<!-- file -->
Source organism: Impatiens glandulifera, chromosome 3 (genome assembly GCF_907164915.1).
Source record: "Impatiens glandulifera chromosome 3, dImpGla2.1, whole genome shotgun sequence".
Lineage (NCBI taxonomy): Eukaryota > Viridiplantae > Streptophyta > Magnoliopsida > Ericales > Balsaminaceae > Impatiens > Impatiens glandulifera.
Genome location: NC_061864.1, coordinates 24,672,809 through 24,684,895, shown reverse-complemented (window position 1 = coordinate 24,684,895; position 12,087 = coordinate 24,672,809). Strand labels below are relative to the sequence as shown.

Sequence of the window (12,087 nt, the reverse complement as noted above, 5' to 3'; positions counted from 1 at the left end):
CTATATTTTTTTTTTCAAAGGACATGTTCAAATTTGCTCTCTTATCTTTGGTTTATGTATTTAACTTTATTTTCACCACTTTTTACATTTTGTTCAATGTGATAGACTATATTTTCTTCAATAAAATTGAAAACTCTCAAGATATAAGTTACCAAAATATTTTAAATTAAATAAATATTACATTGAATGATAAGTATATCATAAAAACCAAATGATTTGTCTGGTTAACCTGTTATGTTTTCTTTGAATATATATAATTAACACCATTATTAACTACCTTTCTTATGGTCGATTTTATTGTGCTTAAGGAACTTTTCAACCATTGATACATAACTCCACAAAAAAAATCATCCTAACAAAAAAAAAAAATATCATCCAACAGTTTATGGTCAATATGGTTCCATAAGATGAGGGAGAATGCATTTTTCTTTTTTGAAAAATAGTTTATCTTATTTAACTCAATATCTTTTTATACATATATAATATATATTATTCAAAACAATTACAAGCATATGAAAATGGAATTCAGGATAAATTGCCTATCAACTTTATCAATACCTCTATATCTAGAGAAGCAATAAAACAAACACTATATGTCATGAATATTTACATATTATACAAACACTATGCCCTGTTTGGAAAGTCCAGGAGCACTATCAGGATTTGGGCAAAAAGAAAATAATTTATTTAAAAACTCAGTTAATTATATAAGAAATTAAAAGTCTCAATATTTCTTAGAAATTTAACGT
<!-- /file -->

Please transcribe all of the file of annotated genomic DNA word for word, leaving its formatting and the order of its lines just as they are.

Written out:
Source organism: Impatiens glandulifera, chromosome 3 (genome assembly GCF_907164915.1).
Source record: "Impatiens glandulifera chromosome 3, dImpGla2.1, whole genome shotgun sequence".
Lineage (NCBI taxonomy): Eukaryota > Viridiplantae > Streptophyta > Magnoliopsida > Ericales > Balsaminaceae > Impatiens > Impatiens glandulifera.
Genome location: NC_061864.1, coordinates 24,672,809 through 24,684,895, shown reverse-complemented (window position 1 = coordinate 24,684,895; position 12,087 = coordinate 24,672,809). Strand labels below are relative to the sequence as shown.

Sequence of the window (12,087 nt, the reverse complement as noted above, 5' to 3'; positions counted from 1 at the left end):
CTATATTTTTTTTTTCAAAGGACATGTTCAAATTTGCTCTCTTATCTTTGGTTTATGTATTTAACTTTATTTTCACCACTTTTTACATTTTGTTCAATGTGATAGACTATATTTTCTTCAATAAAATTGAAAACTCTCAAGATATAAGTTACCAAAATATTTTAAATTAAATAAATATTACATTGAATGATAAGTATATCATAAAAACCAAATGATTTGTCTGGTTAACCTGTTATGTTTTCTTTGAATATATATAATTAACACCATTATTAACTACCTTTCTTATGGTCGATTTTATTGTGCTTAAGGAACTTTTCAACCATTGATACATAACTCCACAAAAAAAATCATCCTAACAAAAAAAAAAAATATCATCCAACAGTTTATGGTCAATATGGTTCCATAAGATGAGGGAGAATGCATTTTTCTTTTTTGAAAAATAGTTTATCTTATTTAACTCAATATCTTTTTATACATATATAATATATATTATTCAAAACAATTACAAGCATATGAAAATGGAATTCAGGATAAATTGCCTATCAACTTTATCAATACCTCTATATCTAGAGAAGCAATAAAACAAACACTATATGTCATGAATATTTACATATTATACAAACACTATGCCCTGTTTGGAAAGTCCAGGAGCACTATCAGGATTTGGGCAAAAAGAAAATAATTTATTTAAAAACTCAGTTAATTATATAAGAAATTAAAAGTCTCAATATTTCTTAGAAATTTAACGT